Rehabilitation Clinicals

 

During Rehabilitation Clinical rotations, you will teach patients and their families how to manage illnesses or injuries, explain post-treatment home care needs, self-administration of medication and some physical therapy. Some of you may go on and work to promote general health by educating the public on warning signs and symptoms of disease. RN's also might run general health screening or immunization clinics, blood drives, and public seminars on various conditions.

Registered Nurses specialize in working with one or more body systems such as cardiology, gynecology dermatology, liver, transplant, and neurology. Nurses may also specialize in a well-defined population, such as geriatrics and some registered nurses may combine specialties; for example, pediatric oncology nurses deal with children and adolescents who have cancer. The opportunities for specialization in registered nursing are broad and are often determined on the job.

Nursing school will prepare students for different specializations by exposing them to these different populations. Rehabilitation centers provide inpatient and outpatient rehabilitations to patients who have suffered spinal cord injuries, pain, stroke and brain injuries. During rehab clinicals you will be prepared to work as a Registered Nurse in a rehabilitation facility. These clinicals will teach you how to teach patients about physical and psychological care. Care plans based on patient diagnosis and medication regimen will be made by you, the nurse. Depending on what particular floor you work on, you may care for patients that are paralyzed from car accidents or suffering from brain injury due to an infection.

During rehabilitation clinicals you will get a lot of experience with the following:

1. Insertion of Foley catheters

You must definitely know the female anatomy and how to practice sterile technique. A good demonstration on Foley insertion can be found on You tube.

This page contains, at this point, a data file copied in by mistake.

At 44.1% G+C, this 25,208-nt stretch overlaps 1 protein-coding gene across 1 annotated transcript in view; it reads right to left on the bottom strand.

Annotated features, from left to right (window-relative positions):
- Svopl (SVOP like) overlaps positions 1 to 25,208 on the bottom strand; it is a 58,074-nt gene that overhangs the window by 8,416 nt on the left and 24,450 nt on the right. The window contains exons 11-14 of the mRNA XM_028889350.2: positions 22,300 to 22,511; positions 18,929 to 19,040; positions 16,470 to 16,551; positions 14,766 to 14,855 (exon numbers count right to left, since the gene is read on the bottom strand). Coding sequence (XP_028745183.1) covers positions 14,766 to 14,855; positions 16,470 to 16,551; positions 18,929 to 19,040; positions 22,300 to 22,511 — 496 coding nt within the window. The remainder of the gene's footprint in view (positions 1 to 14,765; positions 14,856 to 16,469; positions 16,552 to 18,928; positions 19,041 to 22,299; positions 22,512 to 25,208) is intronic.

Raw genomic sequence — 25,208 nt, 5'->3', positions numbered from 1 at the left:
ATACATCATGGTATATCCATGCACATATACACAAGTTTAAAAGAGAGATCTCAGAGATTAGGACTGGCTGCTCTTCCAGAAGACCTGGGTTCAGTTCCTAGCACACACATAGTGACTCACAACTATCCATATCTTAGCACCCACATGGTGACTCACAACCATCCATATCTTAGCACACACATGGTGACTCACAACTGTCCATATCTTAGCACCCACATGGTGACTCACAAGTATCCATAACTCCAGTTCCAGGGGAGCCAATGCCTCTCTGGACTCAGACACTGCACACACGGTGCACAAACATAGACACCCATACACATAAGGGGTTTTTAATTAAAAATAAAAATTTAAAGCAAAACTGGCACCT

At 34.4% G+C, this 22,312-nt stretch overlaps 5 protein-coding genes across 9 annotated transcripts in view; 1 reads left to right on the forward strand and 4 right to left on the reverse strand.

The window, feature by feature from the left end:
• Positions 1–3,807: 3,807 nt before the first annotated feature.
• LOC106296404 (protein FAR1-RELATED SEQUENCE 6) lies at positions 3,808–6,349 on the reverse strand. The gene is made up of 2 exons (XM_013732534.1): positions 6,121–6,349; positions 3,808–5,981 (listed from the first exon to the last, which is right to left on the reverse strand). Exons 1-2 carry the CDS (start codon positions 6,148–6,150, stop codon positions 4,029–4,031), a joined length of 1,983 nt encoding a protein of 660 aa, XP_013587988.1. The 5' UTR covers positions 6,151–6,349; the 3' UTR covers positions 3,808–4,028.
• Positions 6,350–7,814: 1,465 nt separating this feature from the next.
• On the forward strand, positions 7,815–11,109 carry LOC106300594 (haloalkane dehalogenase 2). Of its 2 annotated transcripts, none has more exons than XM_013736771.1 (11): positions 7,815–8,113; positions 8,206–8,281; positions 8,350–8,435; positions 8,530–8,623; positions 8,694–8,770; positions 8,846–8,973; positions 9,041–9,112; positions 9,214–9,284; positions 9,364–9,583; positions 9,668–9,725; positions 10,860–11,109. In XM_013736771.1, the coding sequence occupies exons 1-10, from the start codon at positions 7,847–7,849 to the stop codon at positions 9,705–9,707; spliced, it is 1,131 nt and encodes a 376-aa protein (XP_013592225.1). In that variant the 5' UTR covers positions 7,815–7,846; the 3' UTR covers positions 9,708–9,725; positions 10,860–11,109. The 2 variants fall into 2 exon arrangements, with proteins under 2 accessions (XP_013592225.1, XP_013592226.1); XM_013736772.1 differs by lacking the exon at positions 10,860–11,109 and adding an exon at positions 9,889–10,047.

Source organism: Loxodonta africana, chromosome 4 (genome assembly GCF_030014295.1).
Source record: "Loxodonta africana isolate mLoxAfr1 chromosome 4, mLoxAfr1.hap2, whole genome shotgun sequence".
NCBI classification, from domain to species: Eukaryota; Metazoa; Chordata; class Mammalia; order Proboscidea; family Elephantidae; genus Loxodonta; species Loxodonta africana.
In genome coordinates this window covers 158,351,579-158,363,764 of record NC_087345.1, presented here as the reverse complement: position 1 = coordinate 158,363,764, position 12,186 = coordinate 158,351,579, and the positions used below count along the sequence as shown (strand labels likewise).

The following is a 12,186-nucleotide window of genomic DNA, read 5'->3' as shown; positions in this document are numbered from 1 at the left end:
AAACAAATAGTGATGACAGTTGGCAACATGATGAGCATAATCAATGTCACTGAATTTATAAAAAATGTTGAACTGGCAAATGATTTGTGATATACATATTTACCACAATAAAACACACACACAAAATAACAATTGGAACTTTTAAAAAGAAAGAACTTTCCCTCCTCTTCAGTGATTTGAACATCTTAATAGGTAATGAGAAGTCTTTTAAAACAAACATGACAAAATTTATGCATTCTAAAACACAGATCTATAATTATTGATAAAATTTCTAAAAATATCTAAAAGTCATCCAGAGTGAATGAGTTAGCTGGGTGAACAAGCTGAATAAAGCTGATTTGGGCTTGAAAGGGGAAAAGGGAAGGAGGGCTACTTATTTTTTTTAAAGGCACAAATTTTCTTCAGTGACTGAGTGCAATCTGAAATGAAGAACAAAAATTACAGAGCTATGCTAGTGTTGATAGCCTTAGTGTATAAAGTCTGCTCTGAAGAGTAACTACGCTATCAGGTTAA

2. Wound care

Patient education and sterile technique are also important with wound care.

Here are examples of You tube videos describing a Dressing Change and Wound Debridement.

3. Care Plans

Care plans for paralyzed patients are very important in a rehabilitation facility. Understanding risk factors and teaching will enhance patient care.

This is an example of part of a teaching plan for a young man who was in a car accident without wearing a seat belt and was paralyzed.

The learning objective for the affective domain is that the patient will be able to identify two risk factors of a sedentary lifestyle. The learning objective for the psychomotor domain is the patient will be able to list three ways to improve upper body strength. D.W. is physically but not emotionally ready to learn. His lack of participation in physical therapy and amount of information he can tolerate right now may inhibit learning. He is still young and has potential to a great deal of upper body strength which will in turn assist him with activities of daily living.

The teaching will be done as a lecture and handouts will be given. The risk factors for a sedentary lifestyle are a reduction in being able for client to bath, dress and complete activities of daily living. A list of key indicators will be written out for the client to see what activities he should be doing on his own as a paraplegic. Due to the client’s socioeconomic status there are inexpensive ways to improve upper body strength. Intensive exercise regimens may contribute to preservation of arm bone mass in spinal cord injuries with participation in physical activity of more than 60 min per week. The client can get weights with Velcro straps on them which you can put around your wrists while at home. Another is to strap a weight to the wheelchair when at home, this will make harder to push the wheelchair, but will build the shoulders up.

References

Foley Catheter Insertion Female. (2008). You Tube. Retrieved from: http://www.youtube.com/watch?v=zfujybxPTRY&feature=PlayList&p=270974B24753078D&playnext_from=PL&playnext=1&index=78

Post Care Patient Education Wound Care. (2009). You Tube. Retrieved from: http://www.youtube.com/watch?v=fdMsJJWSIT8

Debridement of an Infected Diabetic Foot Wound. (2010). You Tube. Retrieved from: http://www.youtube.com/watch?v=L3KCOGxWpwQ

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